For four years at Ketchikan High School, John Brown dominated action under the basket with legendary skill and was widely recognized as the top basketball player in Alaska in the 1960’s. He led the Kings to four straight state championships (1965-68) and a four-year record of 110-14 and was a four-time state tournament MVP.
The 6-foot-2, 150-pounder averaged more than 19 points a game, with averages of 22.8 points and 13.4 rebounds his senior year and 22.5 points and 10.4 rebounds his junior year.
Former Juneau-Douglas High School basketball coach George Houston played for JDHS when Brown played for Ketchikan. In a game in Juneau during Brown’s senior year, the Crimson Bears led the Kings by seven points at halftime. Brown came out and scored the first basket of the second half, a left-handed hook shot from teh top of the free throw line.
“We were done,” Houston said. “He was so smooth.”
The Kings won by 14 points.
During Brown’s days, the state championship was a best-of-three series pitting the top Southeast team against the top team from up north. If a team won the first two games, the third was played for fun, experience and bragging rights.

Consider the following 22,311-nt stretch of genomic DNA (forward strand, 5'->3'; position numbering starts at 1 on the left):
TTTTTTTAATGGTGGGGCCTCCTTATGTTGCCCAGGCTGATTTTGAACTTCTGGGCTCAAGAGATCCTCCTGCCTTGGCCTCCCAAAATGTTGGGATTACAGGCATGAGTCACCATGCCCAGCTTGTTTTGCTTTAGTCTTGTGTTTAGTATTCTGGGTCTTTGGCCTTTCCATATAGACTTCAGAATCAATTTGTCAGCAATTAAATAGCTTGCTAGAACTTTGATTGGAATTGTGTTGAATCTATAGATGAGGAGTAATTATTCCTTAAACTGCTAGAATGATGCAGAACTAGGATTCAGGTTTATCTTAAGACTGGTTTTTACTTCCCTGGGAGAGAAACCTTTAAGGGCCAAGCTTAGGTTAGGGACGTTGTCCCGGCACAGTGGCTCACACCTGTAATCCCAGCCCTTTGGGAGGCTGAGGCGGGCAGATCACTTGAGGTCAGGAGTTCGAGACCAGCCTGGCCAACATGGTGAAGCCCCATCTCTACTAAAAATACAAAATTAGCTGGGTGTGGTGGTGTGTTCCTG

As a freshman, Brown’s Kings beat East Anchorage in Anchorage in three games, winning the third game 58-53 in overtime. In his sophomore season they swept Fairbanks in Ketchikan and in his junior season they swept West Anchorage in Anchorage. In Brown’s senior season, the Kings beat West Anchorage in Ketchikan, winning the first two games for the title and losing the third in overtime.
Already a hoops hero in Ketchikan, Brown played one season at Seattle University, spent tow years in the military and returned to school at Northwestern College in Kirkland, Washington, where his two-ear scoring average of 20.5 is still a school record.
Brown finished a teaching degree at Seattle Pacific University and eventually returned to Ketchikan, where he has been a fixture, working with youth athletes either through positions with the Ketchikan School District, Ketchikan Indian Community, Ketchikan Gateway Borough or as a volunteer.
– Klas Stolpe